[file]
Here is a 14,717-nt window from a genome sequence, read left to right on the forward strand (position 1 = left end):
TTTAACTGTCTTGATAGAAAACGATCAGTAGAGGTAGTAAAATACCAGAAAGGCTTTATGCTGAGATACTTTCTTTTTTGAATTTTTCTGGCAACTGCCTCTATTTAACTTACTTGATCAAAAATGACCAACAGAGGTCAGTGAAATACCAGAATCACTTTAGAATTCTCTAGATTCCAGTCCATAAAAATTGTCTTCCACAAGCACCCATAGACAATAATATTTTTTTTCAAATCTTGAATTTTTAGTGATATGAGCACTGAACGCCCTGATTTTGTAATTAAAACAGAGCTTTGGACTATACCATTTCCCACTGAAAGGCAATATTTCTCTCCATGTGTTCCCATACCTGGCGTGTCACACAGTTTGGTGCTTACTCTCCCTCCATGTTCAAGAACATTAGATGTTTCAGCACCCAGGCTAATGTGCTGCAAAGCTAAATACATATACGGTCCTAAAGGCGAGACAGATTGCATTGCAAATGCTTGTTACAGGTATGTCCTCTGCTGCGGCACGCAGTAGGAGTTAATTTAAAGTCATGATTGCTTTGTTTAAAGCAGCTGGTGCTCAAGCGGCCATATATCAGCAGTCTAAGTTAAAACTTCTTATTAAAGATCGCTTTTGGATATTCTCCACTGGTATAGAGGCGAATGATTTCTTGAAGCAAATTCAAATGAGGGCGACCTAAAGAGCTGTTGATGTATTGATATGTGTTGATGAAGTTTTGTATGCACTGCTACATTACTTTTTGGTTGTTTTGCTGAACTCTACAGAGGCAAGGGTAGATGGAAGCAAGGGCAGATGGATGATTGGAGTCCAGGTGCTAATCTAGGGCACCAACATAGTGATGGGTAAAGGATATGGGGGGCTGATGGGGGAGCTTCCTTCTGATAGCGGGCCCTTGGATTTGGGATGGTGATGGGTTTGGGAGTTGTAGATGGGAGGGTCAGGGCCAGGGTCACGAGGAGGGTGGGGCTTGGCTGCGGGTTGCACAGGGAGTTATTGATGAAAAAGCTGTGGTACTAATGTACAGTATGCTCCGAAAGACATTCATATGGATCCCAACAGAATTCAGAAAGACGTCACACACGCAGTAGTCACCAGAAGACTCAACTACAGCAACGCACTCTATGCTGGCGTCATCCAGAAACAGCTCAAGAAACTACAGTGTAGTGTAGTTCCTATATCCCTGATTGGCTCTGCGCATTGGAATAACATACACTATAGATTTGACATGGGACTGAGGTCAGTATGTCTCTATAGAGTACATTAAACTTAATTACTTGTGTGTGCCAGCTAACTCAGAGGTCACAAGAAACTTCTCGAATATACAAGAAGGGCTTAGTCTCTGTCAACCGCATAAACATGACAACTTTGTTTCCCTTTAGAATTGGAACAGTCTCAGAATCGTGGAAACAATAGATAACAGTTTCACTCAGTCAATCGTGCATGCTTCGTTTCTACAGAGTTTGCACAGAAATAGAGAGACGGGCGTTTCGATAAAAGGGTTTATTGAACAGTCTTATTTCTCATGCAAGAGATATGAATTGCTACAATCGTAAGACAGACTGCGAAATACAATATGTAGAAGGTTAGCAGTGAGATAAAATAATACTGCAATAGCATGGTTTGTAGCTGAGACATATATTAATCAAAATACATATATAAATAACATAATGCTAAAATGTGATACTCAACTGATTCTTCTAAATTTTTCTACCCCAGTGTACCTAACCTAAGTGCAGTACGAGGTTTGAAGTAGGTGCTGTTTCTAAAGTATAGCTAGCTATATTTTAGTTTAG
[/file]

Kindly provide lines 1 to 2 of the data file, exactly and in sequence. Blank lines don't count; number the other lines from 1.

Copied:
Here is a 14,717-nt window from a genome sequence, read left to right on the forward strand (position 1 = left end):
TTTAACTGTCTTGATAGAAAACGATCAGTAGAGGTAGTAAAATACCAGAAAGGCTTTATGCTGAGATACTTTCTTTTTTGAATTTTTCTGGCAACTGCCTCTATTTAACTTACTTGATCAAAAATGACCAACAGAGGTCAGTGAAATACCAGAATCACTTTAGAATTCTCTAGATTCCAGTCCATAAAAATTGTCTTCCACAAGCACCCATAGACAATAATATTTTTTTTCAAATCTTGAATTTTTAGTGATATGAGCACTGAACGCCCTGATTTTGTAATTAAAACAGAGCTTTGGACTATACCATTTCCCACTGAAAGGCAATATTTCTCTCCATGTGTTCCCATACCTGGCGTGTCACACAGTTTGGTGCTTACTCTCCCTCCATGTTCAAGAACATTAGATGTTTCAGCACCCAGGCTAATGTGCTGCAAAGCTAAATACATATACGGTCCTAAAGGCGAGACAGATTGCATTGCAAATGCTTGTTACAGGTATGTCCTCTGCTGCGGCACGCAGTAGGAGTTAATTTAAAGTCATGATTGCTTTGTTTAAAGCAGCTGGTGCTCAAGCGGCCATATATCAGCAGTCTAAGTTAAAACTTCTTATTAAAGATCGCTTTTGGATATTCTCCACTGGTATAGAGGCGAATGATTTCTTGAAGCAAATTCAAATGAGGGCGACCTAAAGAGCTGTTGATGTATTGATATGTGTTGATGAAGTTTTGTATGCACTGCTACATTACTTTTTGGTTGTTTTGCTGAACTCTACAGAGGCAAGGGTAGATGGAAGCAAGGGCAGATGGATGATTGGAGTCCAGGTGCTAATCTAGGGCACCAACATAGTGATGGGTAAAGGATATGGGGGGCTGATGGGGGAGCTTCCTTCTGATAGCGGGCCCTTGGATTTGGGATGGTGATGGGTTTGGGAGTTGTAGATGGGAGGGTCAGGGCCAGGGTCACGAGGAGGGTGGGGCTTGGCTGCGGGTTGCACAGGGAGTTATTGATGAAAAAGCTGTGGTACTAATGTACAGTATGCTCCGAAAGACATTCATATGGATCCCAACAGAATTCAGAAAGACGTCACACACGCAGTAGTCACCAGAAGACTCAACTACAGCAACGCACTCTATGCTGGCGTCATCCAGAAACAGCTCAAGAAACTACAGTGTAGTGTAGTTCCTATATCCCTGATTGGCTCTGCGCATTGGAATAACATACACTATAGATTTGACATGGGACTGAGGTCAGTATGTCTCTATAGAGTACATTAAACTTAATTACTTGTGTGTGCCAGCTAACTCAGAGGTCACAAGAAACTTCTCGAATATACAAGAAGGGCTTAGTCTCTGTCAACCGCATAAACATGACAACTTTGTTTCCCTTTAGAATTGGAACAGTCTCAGAATCGTGGAAACAATAGATAACAGTTTCACTCAGTCAATCGTGCATGCTTCGTTTCTACAGAGTTTGCACAGAAATAGAGAGACGGGCGTTTCGATAAAAGGGTTTATTGAACAGTCTTATTTCTCATGCAAGAGATATGAATTGCTACAATCGTAAGACAGACTGCGAAATACAATATGTAGAAGGTTAGCAGTGAGATAAAATAATACTGCAATAGCATGGTTTGTAGCTGAGACATATATTAATCAAAATACATATATAAATAACATAATGCTAAAATGTGATACTCAACTGATTCTTCTAAATTTTTCTACCCCAGTGTACCTAACCTAAGTGCAGTACGAGGTTTGAAGTAGGTGCTGTTTCTAAAGTATAGCTAGCTATATTTTAGTTTAG